- 2018–Present: PhD candidate, SSCP DTP, Institute of Zoology and Imperial College London: Developing environmental DNA methods to assess the distribution of cryptic sharks and rays
- 2016–2017: MRes, Ecology, Evolution &Conservation (Distinction), Silwood Park, Imperial College London
- 2013–2016: BSc, Zoology (First Class), Imperial College London
I am interested in using environmental DNA (eDNA) to monitor biodiversity in marine ecosystems. As this is a relatively new field, I am interested in determining how the design and methods used can impact the results of a study and, ultimately, how these methods can be applied for the monitoring of sharks and rays in the ocean.
My PhD project aims to develop environmental DNA methods to assess the distribution of sharks and rays (elasmobranchs) and will address key methodological questions and explore novel uses of eDNA techniques to identify elasmobranch species in the ocean. The study of eDNA is a non-invasive and rapid method for the assessment of the presence and distribution of marine species through the extraction and sequencing of genetic material present in water samples. Because of its non-invasive nature, species do not need to be observed or captured in order for their presence to be recorded, making the technique ideal for the study of elusive and cryptic species such as sharks and rays. I will investigate how variations in eDNA sampling techniques impacts the detection rates of elasmobranch species and assess the biodiversity of elasmobranchs in a key conservation area, the British Indian Ocean Territory.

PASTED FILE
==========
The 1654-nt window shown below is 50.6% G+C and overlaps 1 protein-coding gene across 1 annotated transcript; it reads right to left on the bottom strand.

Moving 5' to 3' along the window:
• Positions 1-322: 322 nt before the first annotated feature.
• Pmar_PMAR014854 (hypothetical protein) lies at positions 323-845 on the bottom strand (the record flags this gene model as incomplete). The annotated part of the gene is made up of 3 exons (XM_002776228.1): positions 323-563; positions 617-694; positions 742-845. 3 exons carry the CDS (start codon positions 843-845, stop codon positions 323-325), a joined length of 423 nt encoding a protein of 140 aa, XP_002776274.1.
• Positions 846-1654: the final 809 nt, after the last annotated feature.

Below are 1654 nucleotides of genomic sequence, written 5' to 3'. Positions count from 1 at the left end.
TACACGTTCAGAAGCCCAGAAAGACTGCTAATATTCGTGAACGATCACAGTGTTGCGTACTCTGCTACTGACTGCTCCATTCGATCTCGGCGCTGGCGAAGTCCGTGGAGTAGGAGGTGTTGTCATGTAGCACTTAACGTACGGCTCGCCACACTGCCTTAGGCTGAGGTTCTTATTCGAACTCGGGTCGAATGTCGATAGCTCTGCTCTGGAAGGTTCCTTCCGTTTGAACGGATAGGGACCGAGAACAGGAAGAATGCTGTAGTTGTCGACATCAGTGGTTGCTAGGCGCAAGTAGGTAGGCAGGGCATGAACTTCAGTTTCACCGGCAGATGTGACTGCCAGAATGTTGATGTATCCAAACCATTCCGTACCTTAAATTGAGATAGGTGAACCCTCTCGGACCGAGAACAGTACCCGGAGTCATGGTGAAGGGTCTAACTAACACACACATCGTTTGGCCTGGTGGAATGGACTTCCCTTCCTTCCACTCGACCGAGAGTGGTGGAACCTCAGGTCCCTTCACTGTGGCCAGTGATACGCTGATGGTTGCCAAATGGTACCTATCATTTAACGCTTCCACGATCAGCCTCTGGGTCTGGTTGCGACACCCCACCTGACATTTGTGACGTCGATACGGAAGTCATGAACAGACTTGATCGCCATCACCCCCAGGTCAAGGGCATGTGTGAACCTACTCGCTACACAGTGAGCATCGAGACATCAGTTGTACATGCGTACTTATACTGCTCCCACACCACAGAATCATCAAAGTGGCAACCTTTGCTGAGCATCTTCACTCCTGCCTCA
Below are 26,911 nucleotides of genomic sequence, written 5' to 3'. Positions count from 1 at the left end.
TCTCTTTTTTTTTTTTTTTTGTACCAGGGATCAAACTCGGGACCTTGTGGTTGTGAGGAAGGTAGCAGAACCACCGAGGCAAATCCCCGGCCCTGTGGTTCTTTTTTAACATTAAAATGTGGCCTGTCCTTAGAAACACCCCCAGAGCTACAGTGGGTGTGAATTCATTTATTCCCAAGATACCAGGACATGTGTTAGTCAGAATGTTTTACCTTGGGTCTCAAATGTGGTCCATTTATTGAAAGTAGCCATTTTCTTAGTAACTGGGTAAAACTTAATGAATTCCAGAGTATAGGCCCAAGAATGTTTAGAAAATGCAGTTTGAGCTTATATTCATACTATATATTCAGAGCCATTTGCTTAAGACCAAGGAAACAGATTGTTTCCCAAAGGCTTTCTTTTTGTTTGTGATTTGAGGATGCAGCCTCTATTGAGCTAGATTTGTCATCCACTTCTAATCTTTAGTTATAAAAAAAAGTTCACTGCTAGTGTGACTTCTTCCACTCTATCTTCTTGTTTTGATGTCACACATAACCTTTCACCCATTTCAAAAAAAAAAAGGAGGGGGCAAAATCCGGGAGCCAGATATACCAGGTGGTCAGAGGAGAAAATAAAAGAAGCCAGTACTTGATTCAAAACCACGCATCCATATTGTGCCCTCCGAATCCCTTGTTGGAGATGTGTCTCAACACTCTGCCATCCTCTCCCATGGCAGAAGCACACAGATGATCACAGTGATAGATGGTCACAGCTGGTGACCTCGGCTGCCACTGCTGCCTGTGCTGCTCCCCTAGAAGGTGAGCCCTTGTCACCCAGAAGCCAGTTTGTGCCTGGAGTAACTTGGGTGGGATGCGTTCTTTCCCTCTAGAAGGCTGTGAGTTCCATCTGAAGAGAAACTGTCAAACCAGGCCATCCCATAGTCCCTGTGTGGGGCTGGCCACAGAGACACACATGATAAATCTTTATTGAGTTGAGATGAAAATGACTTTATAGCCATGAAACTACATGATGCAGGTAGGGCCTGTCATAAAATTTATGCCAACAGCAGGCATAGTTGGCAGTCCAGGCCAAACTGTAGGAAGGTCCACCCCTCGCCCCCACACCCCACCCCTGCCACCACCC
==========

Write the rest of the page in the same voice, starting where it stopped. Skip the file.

Dr Chris Carbone (Institute of Zoology)
Dr David Curnick (Institute of Zoology)
Prof. Vincent Savolainen (Imperial College London)
Peck, L.S., Clark, M.S. and Dunn, N.I., 2018. Morphological variation in taxonomic characters of the Antarctic starfish Odontaster validus. Polar Biology, pp.1-7.
Dunn, N., Priestley, V., Herraiz, A., Arnold, R. and Savolainen, V., 2017. Behavior and season affect crayfish detection and density inference using environmental DNA. Ecology and Evolution, 7(19), pp.7777-7785.